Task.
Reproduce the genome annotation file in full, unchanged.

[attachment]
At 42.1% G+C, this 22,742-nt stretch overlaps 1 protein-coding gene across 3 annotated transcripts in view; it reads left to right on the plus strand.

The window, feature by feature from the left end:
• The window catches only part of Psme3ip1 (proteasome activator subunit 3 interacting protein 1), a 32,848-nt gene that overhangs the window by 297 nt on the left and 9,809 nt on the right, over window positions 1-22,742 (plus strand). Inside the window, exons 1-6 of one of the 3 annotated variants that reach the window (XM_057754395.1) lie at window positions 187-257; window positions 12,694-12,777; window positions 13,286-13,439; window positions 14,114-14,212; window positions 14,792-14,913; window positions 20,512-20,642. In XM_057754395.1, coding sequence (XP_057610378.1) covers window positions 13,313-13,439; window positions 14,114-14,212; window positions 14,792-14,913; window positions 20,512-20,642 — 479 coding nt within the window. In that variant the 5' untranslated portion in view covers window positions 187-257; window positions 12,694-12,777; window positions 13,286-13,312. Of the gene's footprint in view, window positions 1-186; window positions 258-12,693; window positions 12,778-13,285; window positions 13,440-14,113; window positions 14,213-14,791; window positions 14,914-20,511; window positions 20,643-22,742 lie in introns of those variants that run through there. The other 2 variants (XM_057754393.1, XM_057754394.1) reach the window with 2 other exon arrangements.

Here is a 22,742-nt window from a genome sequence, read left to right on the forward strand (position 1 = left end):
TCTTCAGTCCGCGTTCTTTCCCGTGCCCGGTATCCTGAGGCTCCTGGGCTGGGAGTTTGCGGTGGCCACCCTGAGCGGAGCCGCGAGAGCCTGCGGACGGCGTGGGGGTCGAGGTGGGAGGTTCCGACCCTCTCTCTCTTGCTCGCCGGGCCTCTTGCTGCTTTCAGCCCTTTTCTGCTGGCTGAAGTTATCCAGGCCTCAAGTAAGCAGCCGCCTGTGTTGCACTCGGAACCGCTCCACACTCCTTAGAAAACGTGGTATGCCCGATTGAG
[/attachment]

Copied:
At 42.1% G+C, this 22,742-nt stretch overlaps 1 protein-coding gene across 3 annotated transcripts in view; it reads left to right on the plus strand.

The window, feature by feature from the left end:
• The window catches only part of Psme3ip1 (proteasome activator subunit 3 interacting protein 1), a 32,848-nt gene that overhangs the window by 297 nt on the left and 9,809 nt on the right, over window positions 1-22,742 (plus strand). Inside the window, exons 1-6 of one of the 3 annotated variants that reach the window (XM_057754395.1) lie at window positions 187-257; window positions 12,694-12,777; window positions 13,286-13,439; window positions 14,114-14,212; window positions 14,792-14,913; window positions 20,512-20,642. In XM_057754395.1, coding sequence (XP_057610378.1) covers window positions 13,313-13,439; window positions 14,114-14,212; window positions 14,792-14,913; window positions 20,512-20,642 — 479 coding nt within the window. In that variant the 5' untranslated portion in view covers window positions 187-257; window positions 12,694-12,777; window positions 13,286-13,312. Of the gene's footprint in view, window positions 1-186; window positions 258-12,693; window positions 12,778-13,285; window positions 13,440-14,113; window positions 14,213-14,791; window positions 14,914-20,511; window positions 20,643-22,742 lie in introns of those variants that run through there. The other 2 variants (XM_057754393.1, XM_057754394.1) reach the window with 2 other exon arrangements.

Here is a 22,742-nt window from a genome sequence, read left to right on the forward strand (position 1 = left end):
TCTTCAGTCCGCGTTCTTTCCCGTGCCCGGTATCCTGAGGCTCCTGGGCTGGGAGTTTGCGGTGGCCACCCTGAGCGGAGCCGCGAGAGCCTGCGGACGGCGTGGGGGTCGAGGTGGGAGGTTCCGACCCTCTCTCTCTTGCTCGCCGGGCCTCTTGCTGCTTTCAGCCCTTTTCTGCTGGCTGAAGTTATCCAGGCCTCAAGTAAGCAGCCGCCTGTGTTGCACTCGGAACCGCTCCACACTCCTTAGAAAACGTGGTATGCCCGATTGAG